McDonald’s is forking up a ton of cash to help franchisees fund costly restaurant upgrades in an unprecedented move to win back lost customers.
This means customers will soon see a lot of changes coming to McDonald’s restaurants across the US, as the promise of funding will make franchisees far more willing than in the past to initiate upgrades and remodels.
Specifically, McDonald’s is promising to pay 55% of the costs associated with its so-called “Experience of the Future” initiative, which includes installing self-order kiosks, adding new dessert counters, and installing table-locator technology that employees use to deliver customers’ food, The Wall Street Journal’s Julie Jargon reports.
The new additions can cost between $150,000 to $700,000 per location, according to the Journal, which reviewed a commitment letter from McDonald’s to US franchisees.
McDonald’s funding commitment is a first of its kind. The company typically requires franchisees to front the cost of upgrades – whether that’s new equipment or total restaurant renovations.
This requirement has led to friction between the company and its operators in the past. Some franchisees have complained that the continuous upgrades have bankrupted them, and forced them to sell their restaurants to larger operators with deeper pockets.
It’s not uncommon for McDonald’s to initiate upgrade requests to accommodate new menu items or other changes. One of the most recent requests involved McDonald’s “Create Your Taste” initiative that involved customizable burgers. Upgrades for the program, which has since been scrapped, reportedly cost between $120,000 and $160,000.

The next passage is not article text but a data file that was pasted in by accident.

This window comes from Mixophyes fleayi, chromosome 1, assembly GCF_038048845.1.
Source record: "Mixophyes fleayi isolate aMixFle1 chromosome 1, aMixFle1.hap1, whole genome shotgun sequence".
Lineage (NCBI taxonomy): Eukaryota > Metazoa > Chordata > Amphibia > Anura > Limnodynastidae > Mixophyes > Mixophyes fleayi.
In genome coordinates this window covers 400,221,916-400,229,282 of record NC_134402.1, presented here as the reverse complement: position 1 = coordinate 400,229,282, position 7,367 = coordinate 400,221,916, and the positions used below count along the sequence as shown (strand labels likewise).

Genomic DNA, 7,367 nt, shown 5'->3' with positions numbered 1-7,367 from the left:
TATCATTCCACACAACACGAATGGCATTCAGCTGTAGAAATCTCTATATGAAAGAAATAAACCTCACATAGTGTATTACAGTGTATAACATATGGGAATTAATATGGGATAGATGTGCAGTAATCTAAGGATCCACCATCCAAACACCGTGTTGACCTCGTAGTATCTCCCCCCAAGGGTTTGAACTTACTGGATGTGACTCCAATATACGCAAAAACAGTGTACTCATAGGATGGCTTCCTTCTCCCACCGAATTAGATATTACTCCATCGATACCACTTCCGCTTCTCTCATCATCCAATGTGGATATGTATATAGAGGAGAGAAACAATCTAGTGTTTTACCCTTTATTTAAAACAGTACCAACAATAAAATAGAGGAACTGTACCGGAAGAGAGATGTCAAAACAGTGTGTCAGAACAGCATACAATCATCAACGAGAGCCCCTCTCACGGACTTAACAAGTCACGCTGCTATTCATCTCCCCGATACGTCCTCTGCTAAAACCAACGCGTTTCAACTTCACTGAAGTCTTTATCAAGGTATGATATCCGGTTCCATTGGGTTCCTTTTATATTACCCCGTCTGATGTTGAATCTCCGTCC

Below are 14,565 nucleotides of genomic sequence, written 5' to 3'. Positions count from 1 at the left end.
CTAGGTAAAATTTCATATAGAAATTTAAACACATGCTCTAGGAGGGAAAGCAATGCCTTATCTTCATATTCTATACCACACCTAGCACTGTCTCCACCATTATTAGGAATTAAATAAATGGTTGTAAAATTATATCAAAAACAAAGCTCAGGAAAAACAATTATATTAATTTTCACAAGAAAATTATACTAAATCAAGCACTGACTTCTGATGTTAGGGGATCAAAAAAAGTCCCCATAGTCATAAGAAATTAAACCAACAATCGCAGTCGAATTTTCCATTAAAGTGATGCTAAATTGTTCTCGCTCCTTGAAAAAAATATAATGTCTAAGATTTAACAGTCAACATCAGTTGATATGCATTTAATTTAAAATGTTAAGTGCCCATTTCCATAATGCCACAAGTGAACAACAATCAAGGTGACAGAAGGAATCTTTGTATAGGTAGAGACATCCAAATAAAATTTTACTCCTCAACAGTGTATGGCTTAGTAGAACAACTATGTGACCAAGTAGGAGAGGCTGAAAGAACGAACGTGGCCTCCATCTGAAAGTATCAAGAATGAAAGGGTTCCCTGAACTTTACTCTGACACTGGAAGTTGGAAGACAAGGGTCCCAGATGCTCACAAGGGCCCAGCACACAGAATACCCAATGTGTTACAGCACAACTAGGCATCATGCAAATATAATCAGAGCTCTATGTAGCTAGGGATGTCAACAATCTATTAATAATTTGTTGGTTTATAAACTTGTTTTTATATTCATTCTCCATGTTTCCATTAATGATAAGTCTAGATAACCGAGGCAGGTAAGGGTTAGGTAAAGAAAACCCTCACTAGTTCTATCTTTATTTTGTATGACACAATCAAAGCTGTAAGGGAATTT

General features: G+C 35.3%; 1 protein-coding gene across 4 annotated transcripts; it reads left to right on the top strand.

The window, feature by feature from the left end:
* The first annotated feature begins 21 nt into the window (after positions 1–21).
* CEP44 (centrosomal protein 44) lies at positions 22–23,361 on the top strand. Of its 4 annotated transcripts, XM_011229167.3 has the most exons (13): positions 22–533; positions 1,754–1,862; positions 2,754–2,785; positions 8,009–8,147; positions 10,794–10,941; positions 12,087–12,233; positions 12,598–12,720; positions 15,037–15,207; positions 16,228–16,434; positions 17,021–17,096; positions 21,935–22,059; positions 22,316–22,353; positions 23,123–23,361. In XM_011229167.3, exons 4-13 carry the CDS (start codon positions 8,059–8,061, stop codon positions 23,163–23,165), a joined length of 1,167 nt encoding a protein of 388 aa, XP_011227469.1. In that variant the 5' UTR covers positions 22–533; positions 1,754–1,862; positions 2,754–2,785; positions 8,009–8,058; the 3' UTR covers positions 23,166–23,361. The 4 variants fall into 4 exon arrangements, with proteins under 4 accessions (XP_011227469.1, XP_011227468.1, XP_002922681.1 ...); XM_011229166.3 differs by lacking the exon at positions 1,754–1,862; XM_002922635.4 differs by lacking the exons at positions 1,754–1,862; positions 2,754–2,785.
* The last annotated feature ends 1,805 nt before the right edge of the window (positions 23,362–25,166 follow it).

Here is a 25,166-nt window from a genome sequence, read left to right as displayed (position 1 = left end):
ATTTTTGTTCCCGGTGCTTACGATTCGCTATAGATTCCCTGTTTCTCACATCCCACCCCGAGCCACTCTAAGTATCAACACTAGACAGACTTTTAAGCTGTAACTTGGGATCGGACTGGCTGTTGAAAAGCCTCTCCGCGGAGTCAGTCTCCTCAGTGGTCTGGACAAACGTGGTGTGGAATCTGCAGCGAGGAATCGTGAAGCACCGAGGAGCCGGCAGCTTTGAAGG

McDonald’s is likely offering financing for the new “Experience of the Future” upgrades to speed up the renovations and give franchisees confidence that these changes will be permanent and vital components of McDonald’s business strategy going forward.
As Jargon notes, McDonald’s recently told investors that it has lost 500 million US orders to competitors over the past five years.
But McDonald’s has been building momentum on the addition of all-day breakfast and new sizes for the chain’s iconic Big Mac, which helped lift same-store sales in the US by 1.7% in the most recent quarter.
Total revenue for the quarter fell by 4% to $5.68 billion.